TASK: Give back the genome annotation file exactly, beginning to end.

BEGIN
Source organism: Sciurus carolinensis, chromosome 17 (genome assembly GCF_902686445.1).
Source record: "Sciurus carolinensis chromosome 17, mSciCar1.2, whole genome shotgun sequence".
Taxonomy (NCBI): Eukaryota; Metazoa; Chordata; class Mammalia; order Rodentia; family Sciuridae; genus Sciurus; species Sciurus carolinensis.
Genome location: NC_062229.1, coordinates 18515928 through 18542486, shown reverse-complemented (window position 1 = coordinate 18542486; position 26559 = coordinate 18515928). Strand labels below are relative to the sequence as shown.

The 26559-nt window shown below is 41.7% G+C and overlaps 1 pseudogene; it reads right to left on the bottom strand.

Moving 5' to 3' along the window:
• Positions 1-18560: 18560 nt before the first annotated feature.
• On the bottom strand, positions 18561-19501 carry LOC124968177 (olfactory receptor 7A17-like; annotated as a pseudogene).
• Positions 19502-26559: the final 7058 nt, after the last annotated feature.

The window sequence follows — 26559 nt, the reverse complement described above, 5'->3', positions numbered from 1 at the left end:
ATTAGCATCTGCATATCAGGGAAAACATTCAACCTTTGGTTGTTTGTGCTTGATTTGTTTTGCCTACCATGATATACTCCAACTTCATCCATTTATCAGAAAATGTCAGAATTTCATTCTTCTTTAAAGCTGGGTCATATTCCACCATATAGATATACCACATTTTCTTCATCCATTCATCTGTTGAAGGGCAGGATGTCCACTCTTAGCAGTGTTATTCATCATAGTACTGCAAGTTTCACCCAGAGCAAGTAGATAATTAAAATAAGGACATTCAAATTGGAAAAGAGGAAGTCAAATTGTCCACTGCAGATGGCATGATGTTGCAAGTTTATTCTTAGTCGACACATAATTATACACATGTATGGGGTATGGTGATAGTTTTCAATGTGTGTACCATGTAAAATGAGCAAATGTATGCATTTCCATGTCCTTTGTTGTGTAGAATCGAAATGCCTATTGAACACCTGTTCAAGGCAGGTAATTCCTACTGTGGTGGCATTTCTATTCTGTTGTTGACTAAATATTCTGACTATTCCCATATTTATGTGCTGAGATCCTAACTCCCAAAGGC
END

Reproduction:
Source organism: Sciurus carolinensis, chromosome 17 (genome assembly GCF_902686445.1).
Source record: "Sciurus carolinensis chromosome 17, mSciCar1.2, whole genome shotgun sequence".
Taxonomy (NCBI): Eukaryota; Metazoa; Chordata; class Mammalia; order Rodentia; family Sciuridae; genus Sciurus; species Sciurus carolinensis.
Genome location: NC_062229.1, coordinates 18515928 through 18542486, shown reverse-complemented (window position 1 = coordinate 18542486; position 26559 = coordinate 18515928). Strand labels below are relative to the sequence as shown.

The 26559-nt window shown below is 41.7% G+C and overlaps 1 pseudogene; it reads right to left on the bottom strand.

Moving 5' to 3' along the window:
• Positions 1-18560: 18560 nt before the first annotated feature.
• On the bottom strand, positions 18561-19501 carry LOC124968177 (olfactory receptor 7A17-like; annotated as a pseudogene).
• Positions 19502-26559: the final 7058 nt, after the last annotated feature.

The window sequence follows — 26559 nt, the reverse complement described above, 5'->3', positions numbered from 1 at the left end:
ATTAGCATCTGCATATCAGGGAAAACATTCAACCTTTGGTTGTTTGTGCTTGATTTGTTTTGCCTACCATGATATACTCCAACTTCATCCATTTATCAGAAAATGTCAGAATTTCATTCTTCTTTAAAGCTGGGTCATATTCCACCATATAGATATACCACATTTTCTTCATCCATTCATCTGTTGAAGGGCAGGATGTCCACTCTTAGCAGTGTTATTCATCATAGTACTGCAAGTTTCACCCAGAGCAAGTAGATAATTAAAATAAGGACATTCAAATTGGAAAAGAGGAAGTCAAATTGTCCACTGCAGATGGCATGATGTTGCAAGTTTATTCTTAGTCGACACATAATTATACACATGTATGGGGTATGGTGATAGTTTTCAATGTGTGTACCATGTAAAATGAGCAAATGTATGCATTTCCATGTCCTTTGTTGTGTAGAATCGAAATGCCTATTGAACACCTGTTCAAGGCAGGTAATTCCTACTGTGGTGGCATTTCTATTCTGTTGTTGACTAAATATTCTGACTATTCCCATATTTATGTGCTGAGATCCTAACTCCCAAAGGC